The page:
4. Do not top off our fuel tank – Topping off our fuel tank can saturate the emissions system with fuel, and could cause a fuel spill when the fuel warms up. When the fuel nozzle clicks off, the tank is full, remember don’t add anymore fuel or round up the dollar amount on the fuel pump.
5. Fill vehicle at slowest settings – Always fill our vehicles with the fill nozzle set on the lowest setting, because this will help prevent overfilling, or back splash.
6. Tire type – Basically, new tires have more resistance than worn ones. We probably all experienced a short term reduction in our vehicles fuel efficiency after installing new tires. What’s more, using mud and snow, or wider than standard tires for added traction will reduce our miles per gallon. These tires are designed to add friction for traction, and the added friction requires more power & gas to compensate.
7. Under inflated tires – It's like driving with the parking brake on and can cost a mile or 2 per gallon when tires aren't inflated properly.
8. Vehicle gas caps – It is estimated that about 17 % of the vehicles on the roads have gas caps that are either damaged, loose or are missing altogether, causing 147 million gallons of gas to vaporize every year. Simply loosing gas caps can result in a 2.0 mpg reduction in fuel efficiency. What the great room for improvement!
9. Worn spark plugs – Usually, a vehicle’s spark plugs fire as many as 105 million times every 35,000 miles, resulting in heat, electrical, and chemical erosion. A dirty or worn spark plug misfires and which wastes fuel without a doubt. Therefore, engines should be tuned and the spark plugs replaced at the factory recommend intervals at a minimum or more often for vehicles driven short trips only.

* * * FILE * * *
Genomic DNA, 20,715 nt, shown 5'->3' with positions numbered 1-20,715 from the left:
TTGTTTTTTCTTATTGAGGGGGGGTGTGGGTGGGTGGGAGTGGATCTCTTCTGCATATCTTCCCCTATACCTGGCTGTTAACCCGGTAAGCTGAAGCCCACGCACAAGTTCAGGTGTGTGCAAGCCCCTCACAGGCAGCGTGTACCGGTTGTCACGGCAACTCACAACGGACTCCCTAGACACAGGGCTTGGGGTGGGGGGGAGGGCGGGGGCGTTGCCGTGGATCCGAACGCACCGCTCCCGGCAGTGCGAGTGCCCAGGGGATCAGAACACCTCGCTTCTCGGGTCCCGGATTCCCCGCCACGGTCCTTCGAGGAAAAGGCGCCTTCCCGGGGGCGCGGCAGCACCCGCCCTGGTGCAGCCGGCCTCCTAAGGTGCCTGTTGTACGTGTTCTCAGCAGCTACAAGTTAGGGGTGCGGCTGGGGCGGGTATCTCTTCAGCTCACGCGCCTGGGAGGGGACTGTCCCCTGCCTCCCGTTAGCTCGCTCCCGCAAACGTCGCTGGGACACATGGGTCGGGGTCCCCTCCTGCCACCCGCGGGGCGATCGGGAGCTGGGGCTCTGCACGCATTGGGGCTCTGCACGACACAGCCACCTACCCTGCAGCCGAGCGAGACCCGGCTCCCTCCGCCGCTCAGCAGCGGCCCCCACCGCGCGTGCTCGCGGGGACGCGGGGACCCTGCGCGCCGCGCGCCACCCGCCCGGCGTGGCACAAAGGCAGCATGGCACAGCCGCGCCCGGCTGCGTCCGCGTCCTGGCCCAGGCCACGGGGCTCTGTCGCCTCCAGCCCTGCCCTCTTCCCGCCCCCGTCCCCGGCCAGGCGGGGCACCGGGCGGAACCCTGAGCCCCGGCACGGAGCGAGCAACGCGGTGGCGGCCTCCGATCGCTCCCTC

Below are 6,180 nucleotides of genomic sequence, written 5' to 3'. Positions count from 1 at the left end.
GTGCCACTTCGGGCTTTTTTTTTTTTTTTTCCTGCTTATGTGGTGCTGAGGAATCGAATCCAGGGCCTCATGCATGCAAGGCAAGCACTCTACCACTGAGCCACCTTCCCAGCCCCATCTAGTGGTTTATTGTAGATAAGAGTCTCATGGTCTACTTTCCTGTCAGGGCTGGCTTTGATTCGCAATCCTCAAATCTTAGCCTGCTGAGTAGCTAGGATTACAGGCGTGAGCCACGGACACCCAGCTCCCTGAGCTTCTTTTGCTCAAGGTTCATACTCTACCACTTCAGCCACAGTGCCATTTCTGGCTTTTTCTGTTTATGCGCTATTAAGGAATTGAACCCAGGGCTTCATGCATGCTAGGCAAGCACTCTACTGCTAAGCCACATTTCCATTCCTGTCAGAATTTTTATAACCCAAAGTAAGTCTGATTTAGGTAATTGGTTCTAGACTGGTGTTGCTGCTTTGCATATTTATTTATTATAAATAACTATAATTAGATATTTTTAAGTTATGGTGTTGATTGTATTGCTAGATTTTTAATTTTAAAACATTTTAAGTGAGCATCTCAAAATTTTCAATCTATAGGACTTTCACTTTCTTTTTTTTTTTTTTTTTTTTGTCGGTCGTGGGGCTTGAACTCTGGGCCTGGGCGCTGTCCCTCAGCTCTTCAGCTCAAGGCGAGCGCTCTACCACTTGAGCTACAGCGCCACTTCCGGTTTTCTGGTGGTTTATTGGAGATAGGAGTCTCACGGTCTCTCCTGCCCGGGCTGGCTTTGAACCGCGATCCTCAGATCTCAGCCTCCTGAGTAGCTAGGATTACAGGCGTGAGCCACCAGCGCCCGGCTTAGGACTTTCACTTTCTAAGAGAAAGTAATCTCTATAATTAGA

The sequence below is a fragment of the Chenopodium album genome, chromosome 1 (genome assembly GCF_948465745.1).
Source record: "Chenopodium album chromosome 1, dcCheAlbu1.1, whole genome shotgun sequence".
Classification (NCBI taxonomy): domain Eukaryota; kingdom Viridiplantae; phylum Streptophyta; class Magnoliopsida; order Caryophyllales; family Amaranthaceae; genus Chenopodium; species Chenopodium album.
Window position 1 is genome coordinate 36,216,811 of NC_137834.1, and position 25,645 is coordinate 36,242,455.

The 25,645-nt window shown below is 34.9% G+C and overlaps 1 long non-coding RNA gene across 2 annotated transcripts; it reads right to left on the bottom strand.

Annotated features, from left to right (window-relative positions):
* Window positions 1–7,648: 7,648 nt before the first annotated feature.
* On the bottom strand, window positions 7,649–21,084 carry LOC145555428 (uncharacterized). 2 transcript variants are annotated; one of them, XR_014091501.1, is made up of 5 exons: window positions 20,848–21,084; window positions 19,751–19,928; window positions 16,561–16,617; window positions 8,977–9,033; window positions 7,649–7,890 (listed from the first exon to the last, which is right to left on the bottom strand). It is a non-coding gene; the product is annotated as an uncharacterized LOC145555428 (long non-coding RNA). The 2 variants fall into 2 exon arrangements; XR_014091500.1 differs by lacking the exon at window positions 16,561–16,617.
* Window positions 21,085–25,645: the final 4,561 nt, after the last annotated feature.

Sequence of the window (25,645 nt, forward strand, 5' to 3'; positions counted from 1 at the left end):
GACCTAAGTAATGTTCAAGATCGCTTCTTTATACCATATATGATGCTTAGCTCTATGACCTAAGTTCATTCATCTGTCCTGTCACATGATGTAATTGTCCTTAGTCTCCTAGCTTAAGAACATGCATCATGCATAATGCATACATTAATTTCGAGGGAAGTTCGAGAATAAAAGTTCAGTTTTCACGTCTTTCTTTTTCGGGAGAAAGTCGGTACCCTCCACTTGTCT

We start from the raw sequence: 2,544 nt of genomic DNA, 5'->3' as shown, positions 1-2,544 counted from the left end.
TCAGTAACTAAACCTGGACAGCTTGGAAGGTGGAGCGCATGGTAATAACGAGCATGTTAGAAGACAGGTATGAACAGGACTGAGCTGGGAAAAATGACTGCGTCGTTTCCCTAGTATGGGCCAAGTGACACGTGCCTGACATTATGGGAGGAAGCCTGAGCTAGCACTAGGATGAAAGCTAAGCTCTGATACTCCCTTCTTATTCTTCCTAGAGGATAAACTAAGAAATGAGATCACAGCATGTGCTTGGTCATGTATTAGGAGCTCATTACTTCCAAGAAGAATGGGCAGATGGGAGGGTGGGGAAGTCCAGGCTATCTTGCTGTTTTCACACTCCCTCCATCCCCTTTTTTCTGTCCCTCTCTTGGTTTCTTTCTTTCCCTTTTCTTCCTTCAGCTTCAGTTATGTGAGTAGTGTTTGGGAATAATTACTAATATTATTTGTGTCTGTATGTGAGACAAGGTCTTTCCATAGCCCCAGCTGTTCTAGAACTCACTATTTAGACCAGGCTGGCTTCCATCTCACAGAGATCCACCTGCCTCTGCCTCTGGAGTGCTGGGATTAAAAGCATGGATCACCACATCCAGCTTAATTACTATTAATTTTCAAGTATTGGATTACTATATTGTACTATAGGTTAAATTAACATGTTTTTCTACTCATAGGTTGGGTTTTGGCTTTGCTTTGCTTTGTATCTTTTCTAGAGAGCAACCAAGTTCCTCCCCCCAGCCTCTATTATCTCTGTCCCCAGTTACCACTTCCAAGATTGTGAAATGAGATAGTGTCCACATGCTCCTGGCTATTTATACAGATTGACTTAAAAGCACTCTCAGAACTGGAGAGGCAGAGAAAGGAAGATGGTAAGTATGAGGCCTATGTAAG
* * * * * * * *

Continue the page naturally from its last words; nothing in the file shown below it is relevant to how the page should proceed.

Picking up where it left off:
*If all of the above maintenance items are neglected, the result could be an overall loss of 10 miles per gallon.
A Call to Action
By Defeating 5 myths and taking 9 + 9 detailed tips, now we have 99% fuel-saving common sense in hand. Let’s just take 5 simple actions and do 1% effort to get 100 % success in fuel saving.
1. No idling
2. No aggressive driving/speeding
3. Deal with clogged air filters
4. Deal with gas caps
5. Deal with drag by empting our trunk, and etc. (Please consider the weight of our cars, the lighter, the better!)
These 5 Tips are small and easy to be ignored, but just lift our 5 fingers and follow the “2 NOs” and “3 DEALs” will really make our fuel economy a good deal!
Posted by YiChen Chen